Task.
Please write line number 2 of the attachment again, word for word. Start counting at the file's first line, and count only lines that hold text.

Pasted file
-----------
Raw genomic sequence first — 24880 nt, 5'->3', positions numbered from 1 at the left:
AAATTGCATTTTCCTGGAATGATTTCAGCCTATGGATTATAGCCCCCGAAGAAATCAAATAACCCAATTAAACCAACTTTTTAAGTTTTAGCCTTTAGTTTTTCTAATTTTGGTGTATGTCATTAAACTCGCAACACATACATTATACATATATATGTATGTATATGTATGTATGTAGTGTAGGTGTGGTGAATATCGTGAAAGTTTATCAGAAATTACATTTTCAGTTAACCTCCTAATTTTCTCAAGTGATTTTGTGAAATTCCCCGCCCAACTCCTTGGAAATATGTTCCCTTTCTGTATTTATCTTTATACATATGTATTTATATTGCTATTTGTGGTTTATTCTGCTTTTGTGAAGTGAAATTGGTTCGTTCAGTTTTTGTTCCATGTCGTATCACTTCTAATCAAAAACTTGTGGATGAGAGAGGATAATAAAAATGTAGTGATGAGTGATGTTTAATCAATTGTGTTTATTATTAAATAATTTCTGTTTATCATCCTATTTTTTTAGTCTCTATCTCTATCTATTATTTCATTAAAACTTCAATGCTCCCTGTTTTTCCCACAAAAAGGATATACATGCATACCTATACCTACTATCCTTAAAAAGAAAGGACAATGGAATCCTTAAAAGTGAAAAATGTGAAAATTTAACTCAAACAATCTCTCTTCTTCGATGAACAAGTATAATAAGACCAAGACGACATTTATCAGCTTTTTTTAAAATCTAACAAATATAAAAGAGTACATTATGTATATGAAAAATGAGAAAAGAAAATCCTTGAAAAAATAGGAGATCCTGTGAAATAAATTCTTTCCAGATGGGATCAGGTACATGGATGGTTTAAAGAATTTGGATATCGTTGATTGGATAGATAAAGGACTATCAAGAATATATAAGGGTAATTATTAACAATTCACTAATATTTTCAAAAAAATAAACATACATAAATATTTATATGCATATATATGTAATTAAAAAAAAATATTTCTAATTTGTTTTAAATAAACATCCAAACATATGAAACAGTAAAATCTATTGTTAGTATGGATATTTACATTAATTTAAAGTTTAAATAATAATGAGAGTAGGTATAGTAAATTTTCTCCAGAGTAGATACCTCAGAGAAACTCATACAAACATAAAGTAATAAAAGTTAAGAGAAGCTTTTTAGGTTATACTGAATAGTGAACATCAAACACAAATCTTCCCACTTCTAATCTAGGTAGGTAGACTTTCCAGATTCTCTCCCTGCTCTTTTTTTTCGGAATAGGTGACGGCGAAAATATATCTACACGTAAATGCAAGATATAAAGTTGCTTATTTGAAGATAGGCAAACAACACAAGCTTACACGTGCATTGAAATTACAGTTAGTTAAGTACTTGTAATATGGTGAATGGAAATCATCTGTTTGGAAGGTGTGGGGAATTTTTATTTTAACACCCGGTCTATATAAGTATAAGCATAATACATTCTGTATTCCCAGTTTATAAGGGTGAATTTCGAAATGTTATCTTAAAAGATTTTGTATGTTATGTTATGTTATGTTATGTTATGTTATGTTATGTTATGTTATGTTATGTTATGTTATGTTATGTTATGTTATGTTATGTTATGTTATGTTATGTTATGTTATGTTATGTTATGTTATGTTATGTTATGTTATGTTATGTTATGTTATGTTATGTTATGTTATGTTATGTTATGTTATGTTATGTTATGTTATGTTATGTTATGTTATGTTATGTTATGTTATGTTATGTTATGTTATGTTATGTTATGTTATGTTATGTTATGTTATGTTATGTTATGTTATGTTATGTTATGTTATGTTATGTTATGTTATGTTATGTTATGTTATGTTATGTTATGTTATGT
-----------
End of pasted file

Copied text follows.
AAATTGCATTTTCCTGGAATGATTTCAGCCTATGGATTATAGCCCCCGAAGAAATCAAATAACCCAATTAAACCAACTTTTTAAGTTTTAGCCTTTAGTTTTTCTAATTTTGGTGTATGTCATTAAACTCGCAACACATACATTATACATATATATGTATGTATATGTATGTATGTAGTGTAGGTGTGGTGAATATCGTGAAAGTTTATCAGAAATTACATTTTCAGTTAACCTCCTAATTTTCTCAAGTGATTTTGTGAAATTCCCCGCCCAACTCCTTGGAAATATGTTCCCTTTCTGTATTTATCTTTATACATATGTATTTATATTGCTATTTGTGGTTTATTCTGCTTTTGTGAAGTGAAATTGGTTCGTTCAGTTTTTGTTCCATGTCGTATCACTTCTAATCAAAAACTTGTGGATGAGAGAGGATAATAAAAATGTAGTGATGAGTGATGTTTAATCAATTGTGTTTATTATTAAATAATTTCTGTTTATCATCCTATTTTTTTAGTCTCTATCTCTATCTATTATTTCATTAAAACTTCAATGCTCCCTGTTTTTCCCACAAAAAGGATATACATGCATACCTATACCTACTATCCTTAAAAAGAAAGGACAATGGAATCCTTAAAAGTGAAAAATGTGAAAATTTAACTCAAACAATCTCTCTTCTTCGATGAACAAGTATAATAAGACCAAGACGACATTTATCAGCTTTTTTTAAAATCTAACAAATATAAAAGAGTACATTATGTATATGAAAAATGAGAAAAGAAAATCCTTGAAAAAATAGGAGATCCTGTGAAATAAATTCTTTCCAGATGGGATCAGGTACATGGATGGTTTAAAGAATTTGGATATCGTTGATTGGATAGATAAAGGACTATCAAGAATATATAAGGGTAATTATTAACAATTCACTAATATTTTCAAAAAAATAAACATACATAAATATTTATATGCATATATATGTAATTAAAAAAAAATATTTCTAATTTGTTTTAAATAAACATCCAAACATATGAAACAGTAAAATCTATTGTTAGTATGGATATTTACATTAATTTAAAGTTTAAATAATAATGAGAGTAGGTATAGTAAATTTTCTCCAGAGTAGATACCTCAGAGAAACTCATACAAACATAAAGTAATAAAAGTTAAGAGAAGCTTTTTAGGTTATACTGAATAGTGAACATCAAACACAAATCTTCCCACTTCTAATCTAGGTAGGTAGACTTTCCAGATTCTCTCCCTGCTCTTTTTTTTCGGAATAGGTGACGGCGAAAATATATCTACACGTAAATGCAAGATATAAAGTTGCTTATTTGAAGATAGGCAAACAACACAAGCTTACACGTGCATTGAAATTACAGTTAGTTAAGTACTTGTAATATGGTGAATGGAAATCATCTGTTTGGAAGGTGTGGGGAATTTTTATTTTAACACCCGGTCTATATAAGTATAAGCATAATACATTCTGTATTCCCAGTTTATAAGGGTGAATTTCGAAATGTTATCTTAAAAGATTTTGTATGTTATGTTATGTTATGTTATGTTATGTTATGTTATGTTATGTTATGTTATGTTATGTTATGTTATGTTATGTTATGTTATGTTATGTTATGTTATGTTATGTTATGTTATGTTATGTTATGTTATGTTATGTTATGTTATGTTATGTTATGTTATGTTATGTTATGTTATGTTATGTTATGTTATGTTATGTTATGTTATGTTATGTTATGTTATGTTATGTTATGTTATGTTATGTTATGTTATGTTATGTTATGTTATGTTATGTTATGTTATGTTATGTTATGTTATGTTATGTTATGTTATGTTATGTTATGTTATGTTATGTTATGTTATGTTATGTTATGT